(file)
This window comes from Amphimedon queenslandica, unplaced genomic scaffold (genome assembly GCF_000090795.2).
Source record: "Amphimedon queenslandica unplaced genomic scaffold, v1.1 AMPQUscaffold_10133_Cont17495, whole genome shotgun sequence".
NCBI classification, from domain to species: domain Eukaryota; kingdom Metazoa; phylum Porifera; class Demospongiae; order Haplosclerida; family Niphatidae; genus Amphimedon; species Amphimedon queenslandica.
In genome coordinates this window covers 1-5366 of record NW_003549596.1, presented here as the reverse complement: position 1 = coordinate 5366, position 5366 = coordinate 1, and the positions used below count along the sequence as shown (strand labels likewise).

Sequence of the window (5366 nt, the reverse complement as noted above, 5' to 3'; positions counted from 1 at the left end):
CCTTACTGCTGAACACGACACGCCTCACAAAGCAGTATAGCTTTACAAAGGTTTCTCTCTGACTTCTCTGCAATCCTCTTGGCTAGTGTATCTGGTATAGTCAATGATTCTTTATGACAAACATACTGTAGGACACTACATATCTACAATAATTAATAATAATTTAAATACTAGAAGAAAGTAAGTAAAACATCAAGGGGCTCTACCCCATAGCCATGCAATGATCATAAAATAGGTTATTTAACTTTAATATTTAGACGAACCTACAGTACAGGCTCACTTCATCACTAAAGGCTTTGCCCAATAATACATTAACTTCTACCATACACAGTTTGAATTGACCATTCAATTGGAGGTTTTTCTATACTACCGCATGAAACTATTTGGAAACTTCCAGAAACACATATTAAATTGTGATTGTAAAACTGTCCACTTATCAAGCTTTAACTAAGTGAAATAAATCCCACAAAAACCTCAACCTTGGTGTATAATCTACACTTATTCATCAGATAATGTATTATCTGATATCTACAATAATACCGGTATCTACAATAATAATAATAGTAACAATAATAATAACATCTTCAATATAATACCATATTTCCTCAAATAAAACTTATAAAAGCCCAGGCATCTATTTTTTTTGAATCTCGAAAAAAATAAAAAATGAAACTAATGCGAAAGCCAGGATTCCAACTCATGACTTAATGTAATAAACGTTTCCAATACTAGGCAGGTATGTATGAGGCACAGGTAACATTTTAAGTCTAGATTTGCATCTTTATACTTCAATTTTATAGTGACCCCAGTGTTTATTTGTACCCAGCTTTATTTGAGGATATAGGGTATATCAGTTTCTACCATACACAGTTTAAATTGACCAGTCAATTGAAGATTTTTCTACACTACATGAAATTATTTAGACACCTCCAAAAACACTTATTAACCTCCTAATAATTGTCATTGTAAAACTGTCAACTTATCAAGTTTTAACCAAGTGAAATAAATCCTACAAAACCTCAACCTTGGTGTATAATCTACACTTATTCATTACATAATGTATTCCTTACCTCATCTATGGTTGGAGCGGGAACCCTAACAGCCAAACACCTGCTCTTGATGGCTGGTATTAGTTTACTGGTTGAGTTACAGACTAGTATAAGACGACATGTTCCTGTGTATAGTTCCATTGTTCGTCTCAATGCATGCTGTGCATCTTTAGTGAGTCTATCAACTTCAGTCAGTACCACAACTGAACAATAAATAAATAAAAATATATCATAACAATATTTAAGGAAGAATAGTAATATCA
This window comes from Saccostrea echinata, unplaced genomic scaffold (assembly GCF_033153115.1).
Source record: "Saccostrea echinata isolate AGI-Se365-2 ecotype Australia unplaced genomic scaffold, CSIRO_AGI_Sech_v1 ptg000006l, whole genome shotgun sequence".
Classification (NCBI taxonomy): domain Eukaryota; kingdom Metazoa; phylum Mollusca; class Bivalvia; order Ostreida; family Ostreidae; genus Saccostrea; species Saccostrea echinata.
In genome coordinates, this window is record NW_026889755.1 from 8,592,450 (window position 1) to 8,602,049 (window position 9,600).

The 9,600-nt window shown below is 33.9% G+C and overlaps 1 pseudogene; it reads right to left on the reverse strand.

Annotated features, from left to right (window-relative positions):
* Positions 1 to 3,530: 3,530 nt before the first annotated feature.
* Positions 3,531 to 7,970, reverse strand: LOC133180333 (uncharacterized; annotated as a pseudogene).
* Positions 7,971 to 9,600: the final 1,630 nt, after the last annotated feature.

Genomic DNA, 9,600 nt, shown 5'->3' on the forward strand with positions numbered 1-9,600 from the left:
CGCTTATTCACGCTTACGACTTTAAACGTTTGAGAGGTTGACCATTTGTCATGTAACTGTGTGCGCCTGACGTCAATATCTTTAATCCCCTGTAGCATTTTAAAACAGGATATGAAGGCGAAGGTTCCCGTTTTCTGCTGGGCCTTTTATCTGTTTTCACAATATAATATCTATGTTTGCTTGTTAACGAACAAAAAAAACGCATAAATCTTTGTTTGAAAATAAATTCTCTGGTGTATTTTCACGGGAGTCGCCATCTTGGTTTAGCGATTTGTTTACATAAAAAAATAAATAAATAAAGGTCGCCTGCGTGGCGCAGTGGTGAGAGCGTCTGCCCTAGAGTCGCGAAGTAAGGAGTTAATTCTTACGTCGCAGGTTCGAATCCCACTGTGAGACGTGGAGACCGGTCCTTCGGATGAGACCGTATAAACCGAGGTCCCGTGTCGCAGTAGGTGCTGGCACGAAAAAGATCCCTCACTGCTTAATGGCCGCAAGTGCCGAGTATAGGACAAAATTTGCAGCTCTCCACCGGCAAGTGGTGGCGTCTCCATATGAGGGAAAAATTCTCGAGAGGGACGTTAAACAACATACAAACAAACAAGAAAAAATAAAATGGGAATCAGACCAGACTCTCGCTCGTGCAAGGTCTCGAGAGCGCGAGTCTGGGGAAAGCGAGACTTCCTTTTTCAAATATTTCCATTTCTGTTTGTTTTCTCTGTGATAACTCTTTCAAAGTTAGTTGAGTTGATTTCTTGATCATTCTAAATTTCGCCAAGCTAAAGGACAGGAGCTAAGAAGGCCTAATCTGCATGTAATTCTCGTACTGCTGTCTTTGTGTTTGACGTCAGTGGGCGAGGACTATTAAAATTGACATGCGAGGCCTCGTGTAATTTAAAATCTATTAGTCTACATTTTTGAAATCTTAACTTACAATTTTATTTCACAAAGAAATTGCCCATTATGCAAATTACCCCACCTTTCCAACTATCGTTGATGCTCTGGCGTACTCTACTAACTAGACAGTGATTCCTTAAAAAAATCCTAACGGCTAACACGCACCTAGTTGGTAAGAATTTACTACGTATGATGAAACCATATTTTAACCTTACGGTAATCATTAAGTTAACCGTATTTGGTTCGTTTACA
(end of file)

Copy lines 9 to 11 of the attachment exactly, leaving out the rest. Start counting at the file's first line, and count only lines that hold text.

Classification (NCBI taxonomy): domain Eukaryota; kingdom Metazoa; phylum Mollusca; class Bivalvia; order Ostreida; family Ostreidae; genus Saccostrea; species Saccostrea echinata.
In genome coordinates, this window is record NW_026889755.1 from 8,592,450 (window position 1) to 8,602,049 (window position 9,600).

The 9,600-nt window shown below is 33.9% G+C and overlaps 1 pseudogene; it reads right to left on the reverse strand.